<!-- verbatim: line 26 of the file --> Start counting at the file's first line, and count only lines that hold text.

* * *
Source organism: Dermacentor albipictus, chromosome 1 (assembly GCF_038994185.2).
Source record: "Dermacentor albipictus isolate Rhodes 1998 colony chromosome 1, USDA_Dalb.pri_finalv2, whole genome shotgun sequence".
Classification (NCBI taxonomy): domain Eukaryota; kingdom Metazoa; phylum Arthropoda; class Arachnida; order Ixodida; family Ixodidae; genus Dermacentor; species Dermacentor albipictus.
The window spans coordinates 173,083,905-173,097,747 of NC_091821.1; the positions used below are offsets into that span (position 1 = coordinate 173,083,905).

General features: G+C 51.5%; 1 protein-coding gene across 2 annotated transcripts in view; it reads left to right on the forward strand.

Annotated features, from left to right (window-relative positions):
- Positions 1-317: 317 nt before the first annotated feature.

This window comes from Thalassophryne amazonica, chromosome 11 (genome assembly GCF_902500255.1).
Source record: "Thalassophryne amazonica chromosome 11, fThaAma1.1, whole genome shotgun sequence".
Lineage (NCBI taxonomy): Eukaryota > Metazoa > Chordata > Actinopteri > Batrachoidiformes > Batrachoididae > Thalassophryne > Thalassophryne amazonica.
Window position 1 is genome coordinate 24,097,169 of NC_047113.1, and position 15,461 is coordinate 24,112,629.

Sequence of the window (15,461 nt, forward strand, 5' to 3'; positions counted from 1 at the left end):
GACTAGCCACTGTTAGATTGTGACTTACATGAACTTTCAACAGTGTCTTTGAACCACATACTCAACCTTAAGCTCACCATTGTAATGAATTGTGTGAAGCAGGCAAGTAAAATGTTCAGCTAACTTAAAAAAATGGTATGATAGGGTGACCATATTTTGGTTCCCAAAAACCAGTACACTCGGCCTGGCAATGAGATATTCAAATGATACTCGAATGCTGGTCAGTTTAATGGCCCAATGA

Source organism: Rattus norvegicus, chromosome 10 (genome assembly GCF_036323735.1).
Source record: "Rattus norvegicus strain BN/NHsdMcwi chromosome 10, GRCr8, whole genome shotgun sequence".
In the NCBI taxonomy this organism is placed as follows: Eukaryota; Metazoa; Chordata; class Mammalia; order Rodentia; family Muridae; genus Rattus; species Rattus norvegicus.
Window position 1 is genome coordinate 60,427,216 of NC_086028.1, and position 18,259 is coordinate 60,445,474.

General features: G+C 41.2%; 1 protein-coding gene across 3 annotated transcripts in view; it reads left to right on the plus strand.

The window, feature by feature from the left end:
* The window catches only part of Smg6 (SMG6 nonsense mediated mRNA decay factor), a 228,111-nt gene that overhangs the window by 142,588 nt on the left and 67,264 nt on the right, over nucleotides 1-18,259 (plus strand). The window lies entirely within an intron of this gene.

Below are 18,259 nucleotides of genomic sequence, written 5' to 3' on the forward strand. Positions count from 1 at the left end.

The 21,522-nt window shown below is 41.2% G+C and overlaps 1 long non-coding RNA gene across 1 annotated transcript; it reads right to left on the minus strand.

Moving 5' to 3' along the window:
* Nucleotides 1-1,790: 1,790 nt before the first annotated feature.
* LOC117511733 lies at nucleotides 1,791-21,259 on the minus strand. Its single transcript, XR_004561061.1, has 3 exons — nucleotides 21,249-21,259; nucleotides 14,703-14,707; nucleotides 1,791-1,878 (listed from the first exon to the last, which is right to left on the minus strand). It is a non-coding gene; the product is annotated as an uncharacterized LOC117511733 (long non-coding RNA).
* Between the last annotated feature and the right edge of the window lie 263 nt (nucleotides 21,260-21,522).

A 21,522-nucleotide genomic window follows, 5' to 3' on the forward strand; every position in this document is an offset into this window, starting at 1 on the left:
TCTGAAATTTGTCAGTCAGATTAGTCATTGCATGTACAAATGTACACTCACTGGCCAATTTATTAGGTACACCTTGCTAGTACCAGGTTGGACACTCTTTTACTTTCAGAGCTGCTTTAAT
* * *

* Between the last annotated feature and the right edge of the window lie 263 nt (nucleotides 21,260-21,522).